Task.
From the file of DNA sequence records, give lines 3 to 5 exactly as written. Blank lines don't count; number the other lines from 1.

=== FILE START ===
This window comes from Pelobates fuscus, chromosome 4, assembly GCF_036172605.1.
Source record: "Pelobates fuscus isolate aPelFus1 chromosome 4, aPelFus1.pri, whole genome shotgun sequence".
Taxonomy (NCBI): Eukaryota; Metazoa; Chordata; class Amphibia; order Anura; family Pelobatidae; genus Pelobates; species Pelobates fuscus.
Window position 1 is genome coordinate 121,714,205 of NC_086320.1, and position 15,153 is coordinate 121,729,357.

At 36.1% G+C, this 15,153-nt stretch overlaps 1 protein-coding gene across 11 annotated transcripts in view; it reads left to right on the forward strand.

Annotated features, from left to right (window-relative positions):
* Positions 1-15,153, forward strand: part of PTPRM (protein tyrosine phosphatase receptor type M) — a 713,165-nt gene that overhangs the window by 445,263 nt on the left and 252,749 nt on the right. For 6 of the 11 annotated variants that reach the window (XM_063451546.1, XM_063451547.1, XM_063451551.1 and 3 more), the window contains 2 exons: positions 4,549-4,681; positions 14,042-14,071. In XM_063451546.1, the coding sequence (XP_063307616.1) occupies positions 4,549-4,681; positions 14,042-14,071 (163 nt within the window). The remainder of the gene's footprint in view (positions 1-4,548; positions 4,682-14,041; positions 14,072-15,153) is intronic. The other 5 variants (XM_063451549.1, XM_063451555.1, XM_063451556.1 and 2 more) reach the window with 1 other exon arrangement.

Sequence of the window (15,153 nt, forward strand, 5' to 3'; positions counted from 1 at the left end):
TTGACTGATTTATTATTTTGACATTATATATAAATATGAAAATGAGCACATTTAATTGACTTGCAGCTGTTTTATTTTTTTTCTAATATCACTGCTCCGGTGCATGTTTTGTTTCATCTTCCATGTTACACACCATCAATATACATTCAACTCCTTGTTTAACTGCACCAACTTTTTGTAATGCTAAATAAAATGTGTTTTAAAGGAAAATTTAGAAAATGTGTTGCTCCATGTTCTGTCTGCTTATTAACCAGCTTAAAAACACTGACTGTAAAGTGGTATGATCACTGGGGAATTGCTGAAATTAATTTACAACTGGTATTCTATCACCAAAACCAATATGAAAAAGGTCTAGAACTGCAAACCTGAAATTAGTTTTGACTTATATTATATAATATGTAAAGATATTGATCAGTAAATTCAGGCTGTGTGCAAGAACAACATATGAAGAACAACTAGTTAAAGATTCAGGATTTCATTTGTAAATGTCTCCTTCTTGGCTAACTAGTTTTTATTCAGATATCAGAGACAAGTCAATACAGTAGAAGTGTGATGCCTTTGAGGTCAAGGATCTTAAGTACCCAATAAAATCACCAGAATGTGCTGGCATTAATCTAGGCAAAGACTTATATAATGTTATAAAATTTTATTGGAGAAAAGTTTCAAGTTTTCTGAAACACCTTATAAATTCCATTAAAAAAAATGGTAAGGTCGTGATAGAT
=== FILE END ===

Taxonomy (NCBI): Eukaryota; Metazoa; Chordata; class Amphibia; order Anura; family Pelobatidae; genus Pelobates; species Pelobates fuscus.
Window position 1 is genome coordinate 121,714,205 of NC_086320.1, and position 15,153 is coordinate 121,729,357.

At 36.1% G+C, this 15,153-nt stretch overlaps 1 protein-coding gene across 11 annotated transcripts in view; it reads left to right on the forward strand.